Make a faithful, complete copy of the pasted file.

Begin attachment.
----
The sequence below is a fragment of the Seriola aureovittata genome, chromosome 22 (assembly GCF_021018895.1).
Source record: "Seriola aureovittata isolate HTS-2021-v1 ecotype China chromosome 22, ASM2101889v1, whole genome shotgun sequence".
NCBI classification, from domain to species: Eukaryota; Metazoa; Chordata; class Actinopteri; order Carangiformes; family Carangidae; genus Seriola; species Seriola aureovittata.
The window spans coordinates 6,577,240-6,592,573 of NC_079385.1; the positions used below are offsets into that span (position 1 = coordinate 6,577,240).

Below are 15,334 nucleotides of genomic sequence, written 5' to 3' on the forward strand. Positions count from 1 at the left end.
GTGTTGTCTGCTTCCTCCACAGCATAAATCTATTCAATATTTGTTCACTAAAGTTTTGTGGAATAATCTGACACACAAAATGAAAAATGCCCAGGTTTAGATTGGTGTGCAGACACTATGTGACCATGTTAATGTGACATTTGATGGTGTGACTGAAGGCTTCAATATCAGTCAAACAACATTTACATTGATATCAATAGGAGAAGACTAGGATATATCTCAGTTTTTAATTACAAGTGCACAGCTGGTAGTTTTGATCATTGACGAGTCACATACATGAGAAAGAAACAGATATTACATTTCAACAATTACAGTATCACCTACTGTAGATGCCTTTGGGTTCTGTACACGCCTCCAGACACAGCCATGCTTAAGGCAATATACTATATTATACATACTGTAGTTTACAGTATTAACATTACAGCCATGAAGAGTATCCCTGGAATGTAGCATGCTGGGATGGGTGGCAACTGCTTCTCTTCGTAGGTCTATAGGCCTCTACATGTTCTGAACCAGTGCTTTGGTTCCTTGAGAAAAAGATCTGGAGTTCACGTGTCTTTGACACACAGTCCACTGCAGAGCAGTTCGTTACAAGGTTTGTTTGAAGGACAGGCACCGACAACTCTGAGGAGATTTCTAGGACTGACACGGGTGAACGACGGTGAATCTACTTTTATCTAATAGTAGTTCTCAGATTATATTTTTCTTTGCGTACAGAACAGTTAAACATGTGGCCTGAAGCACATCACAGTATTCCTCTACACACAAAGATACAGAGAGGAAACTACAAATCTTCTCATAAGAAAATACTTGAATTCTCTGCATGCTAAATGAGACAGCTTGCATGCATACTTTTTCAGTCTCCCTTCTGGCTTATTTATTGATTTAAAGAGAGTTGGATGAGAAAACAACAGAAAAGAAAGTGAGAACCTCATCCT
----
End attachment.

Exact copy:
The sequence below is a fragment of the Seriola aureovittata genome, chromosome 22 (assembly GCF_021018895.1).
Source record: "Seriola aureovittata isolate HTS-2021-v1 ecotype China chromosome 22, ASM2101889v1, whole genome shotgun sequence".
NCBI classification, from domain to species: Eukaryota; Metazoa; Chordata; class Actinopteri; order Carangiformes; family Carangidae; genus Seriola; species Seriola aureovittata.
The window spans coordinates 6,577,240-6,592,573 of NC_079385.1; the positions used below are offsets into that span (position 1 = coordinate 6,577,240).

Below are 15,334 nucleotides of genomic sequence, written 5' to 3' on the forward strand. Positions count from 1 at the left end.
GTGTTGTCTGCTTCCTCCACAGCATAAATCTATTCAATATTTGTTCACTAAAGTTTTGTGGAATAATCTGACACACAAAATGAAAAATGCCCAGGTTTAGATTGGTGTGCAGACACTATGTGACCATGTTAATGTGACATTTGATGGTGTGACTGAAGGCTTCAATATCAGTCAAACAACATTTACATTGATATCAATAGGAGAAGACTAGGATATATCTCAGTTTTTAATTACAAGTGCACAGCTGGTAGTTTTGATCATTGACGAGTCACATACATGAGAAAGAAACAGATATTACATTTCAACAATTACAGTATCACCTACTGTAGATGCCTTTGGGTTCTGTACACGCCTCCAGACACAGCCATGCTTAAGGCAATATACTATATTATACATACTGTAGTTTACAGTATTAACATTACAGCCATGAAGAGTATCCCTGGAATGTAGCATGCTGGGATGGGTGGCAACTGCTTCTCTTCGTAGGTCTATAGGCCTCTACATGTTCTGAACCAGTGCTTTGGTTCCTTGAGAAAAAGATCTGGAGTTCACGTGTCTTTGACACACAGTCCACTGCAGAGCAGTTCGTTACAAGGTTTGTTTGAAGGACAGGCACCGACAACTCTGAGGAGATTTCTAGGACTGACACGGGTGAACGACGGTGAATCTACTTTTATCTAATAGTAGTTCTCAGATTATATTTTTCTTTGCGTACAGAACAGTTAAACATGTGGCCTGAAGCACATCACAGTATTCCTCTACACACAAAGATACAGAGAGGAAACTACAAATCTTCTCATAAGAAAATACTTGAATTCTCTGCATGCTAAATGAGACAGCTTGCATGCATACTTTTTCAGTCTCCCTTCTGGCTTATTTATTGATTTAAAGAGAGTTGGATGAGAAAACAACAGAAAAGAAAGTGAGAACCTCATCCT